“Oh, I understand completely,” Dr. Herbert said. “I understand that if you have a problem with your daughter’s gender identity, then the problem lies with you.”
“No,” Monica said, “You don’t understand. Let me explain—”
“There’s nothing to explain,” Dr. Herbert said. “A person’s gender identity is an innate part of themselves. Asking your daughter to change her gender identity would be like asking her to cut off her arm. It can’t be changed and it’s wrong for you to even think that it should be.”
Exasperated, Monica threw up her arms. “But she identifies as a two-spirit!”
Dr. Herbert froze. She looked at Cassidy, at white, white Cassidy.
“Oh …” she said, “… well that’s different.”
“That’s what I’ve been trying to tell you!” Monica said. “If she identified as a boy or as non-binary or as anything really, we’d be totally fine with it. But we’re white. We don’t have a drop of Native American blood in us, yet she claims to be a two-spirit.”
Dr. Herbert turned to Cassidy. Speaking softly, she said. “Cassidy, do you understand why it’s wrong for you to identify as a two-spirit?”
“No,” Cassidy said, defiantly.
“Cassidy, you’re white,” Dr. Herbert said. “And the two-spirit gender identity is only for Native Americans. It’s part of their religious culture. It’s a Native American belief that someone has both a male spirit and a female spirit inside their body. When you identify as a two-spirit, you are stealing their culture. It’s cultural appropriation, and that’s really wrong for a white person to do.”
“You’re talking about it as if it were my choice,” Cassidy said. “But I am a two-spirit. That’s my gender identity. Are you trying to tell me I should change my gender identity?”
“Maybe there are other ways you could express it,” Dr. Herbert said. “Why not call yourself non-binary, or gender-fluid? Wouldn’t that be close enough?”
Cassidy shook her head. “Those aren’t my gender identity. I’m a two-spirit, someone with both a male spirit and a female spirit inside them. That’s what I am.”
“But only Native Americans can be two-spirits,” Dr. Herbert said.
“I know,” Cassidy said. “So, since I’m a two-spirit, that means I’m a Native American.”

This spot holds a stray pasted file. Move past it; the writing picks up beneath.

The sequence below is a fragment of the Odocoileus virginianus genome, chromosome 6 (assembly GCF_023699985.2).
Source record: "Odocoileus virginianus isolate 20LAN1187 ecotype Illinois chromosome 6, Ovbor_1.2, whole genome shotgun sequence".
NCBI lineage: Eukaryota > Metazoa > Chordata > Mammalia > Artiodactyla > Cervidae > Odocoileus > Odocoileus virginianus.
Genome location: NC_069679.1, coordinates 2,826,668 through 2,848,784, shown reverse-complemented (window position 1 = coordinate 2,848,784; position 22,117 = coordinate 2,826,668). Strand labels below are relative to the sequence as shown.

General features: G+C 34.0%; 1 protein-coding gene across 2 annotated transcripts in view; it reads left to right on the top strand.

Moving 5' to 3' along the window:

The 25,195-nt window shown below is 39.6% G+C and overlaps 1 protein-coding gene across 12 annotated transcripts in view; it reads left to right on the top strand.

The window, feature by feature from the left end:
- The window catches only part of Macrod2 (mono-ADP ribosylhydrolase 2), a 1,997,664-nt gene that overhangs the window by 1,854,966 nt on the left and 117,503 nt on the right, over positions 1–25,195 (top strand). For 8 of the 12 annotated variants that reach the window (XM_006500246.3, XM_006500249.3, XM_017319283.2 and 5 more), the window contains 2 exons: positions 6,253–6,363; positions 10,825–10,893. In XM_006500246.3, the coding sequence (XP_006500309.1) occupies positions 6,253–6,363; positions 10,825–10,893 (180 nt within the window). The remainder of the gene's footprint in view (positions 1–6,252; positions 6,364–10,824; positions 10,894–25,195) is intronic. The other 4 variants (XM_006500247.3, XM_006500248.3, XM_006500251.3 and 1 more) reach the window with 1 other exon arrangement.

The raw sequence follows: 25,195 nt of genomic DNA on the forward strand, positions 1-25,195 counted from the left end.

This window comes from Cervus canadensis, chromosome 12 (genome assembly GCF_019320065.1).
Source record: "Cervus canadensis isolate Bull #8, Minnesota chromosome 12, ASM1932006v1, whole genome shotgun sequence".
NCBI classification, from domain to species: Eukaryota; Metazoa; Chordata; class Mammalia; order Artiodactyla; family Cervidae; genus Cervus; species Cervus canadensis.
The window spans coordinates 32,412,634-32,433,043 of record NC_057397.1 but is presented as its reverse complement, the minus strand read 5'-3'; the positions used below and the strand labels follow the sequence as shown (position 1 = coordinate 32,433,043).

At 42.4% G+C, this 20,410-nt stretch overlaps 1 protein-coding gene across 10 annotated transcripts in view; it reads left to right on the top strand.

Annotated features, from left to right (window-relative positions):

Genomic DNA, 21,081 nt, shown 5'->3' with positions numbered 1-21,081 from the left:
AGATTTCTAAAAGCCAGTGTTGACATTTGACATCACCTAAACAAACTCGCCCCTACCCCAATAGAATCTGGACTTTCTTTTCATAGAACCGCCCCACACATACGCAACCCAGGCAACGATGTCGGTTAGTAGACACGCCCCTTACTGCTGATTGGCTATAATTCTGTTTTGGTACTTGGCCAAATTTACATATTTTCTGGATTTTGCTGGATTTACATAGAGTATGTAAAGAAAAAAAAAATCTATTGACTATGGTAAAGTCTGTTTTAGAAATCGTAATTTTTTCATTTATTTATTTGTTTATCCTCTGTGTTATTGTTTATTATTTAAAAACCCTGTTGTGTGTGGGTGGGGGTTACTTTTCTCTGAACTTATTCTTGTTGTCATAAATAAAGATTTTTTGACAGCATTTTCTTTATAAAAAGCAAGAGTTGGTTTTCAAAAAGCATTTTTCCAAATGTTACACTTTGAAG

Dr. Herbert was taken aback. “Wait,” she said. “I thought your mother said you didn’t have a drop of Native American blood in you?”
“That’s right,” Monica said, nodding. “All our ancestors are from Europe.”
“Cassidy,” Dr. Herbert said, “you can’t just claim to be Native American. That’s not reality. And since you’re not Native American, that means you can’t be a two-spirit.”
“But I don’t have XY chromosomes,” Cassidy said, “yet that wouldn’t stop me from identifying as a boy, would it?”
“Well, no,” Dr. Herbert said.
“So not having Native American DNA can’t stop me from being a two-spirit either,” Cassidy said. “Either gender identity trumps DNA or it doesn’t.”
“See, this is what she does,” Peter said, speaking for the first time. “She keeps twisting us up with logic.”
Dr. Herbert smiled sympathetically at Peter. What a good, conscientious man, she thought. “I know you’re doing your best,” she told him. Then she paused for a moment to think before turning back to Monica. “Usually, in situations like this we just let social shaming take care of the problem.”
“We’ve tried,” Monica said. “All of her friends rejected her weeks ago, and we’ve been encouraging her teachers to call her a bigot to her face, but nothing is working.”
“Hmm,” Dr. Herbert said. “Do you think maybe she doesn’t understand why cultural appropriation is so wrong? Maybe she hasn’t woken up to her white privilege?”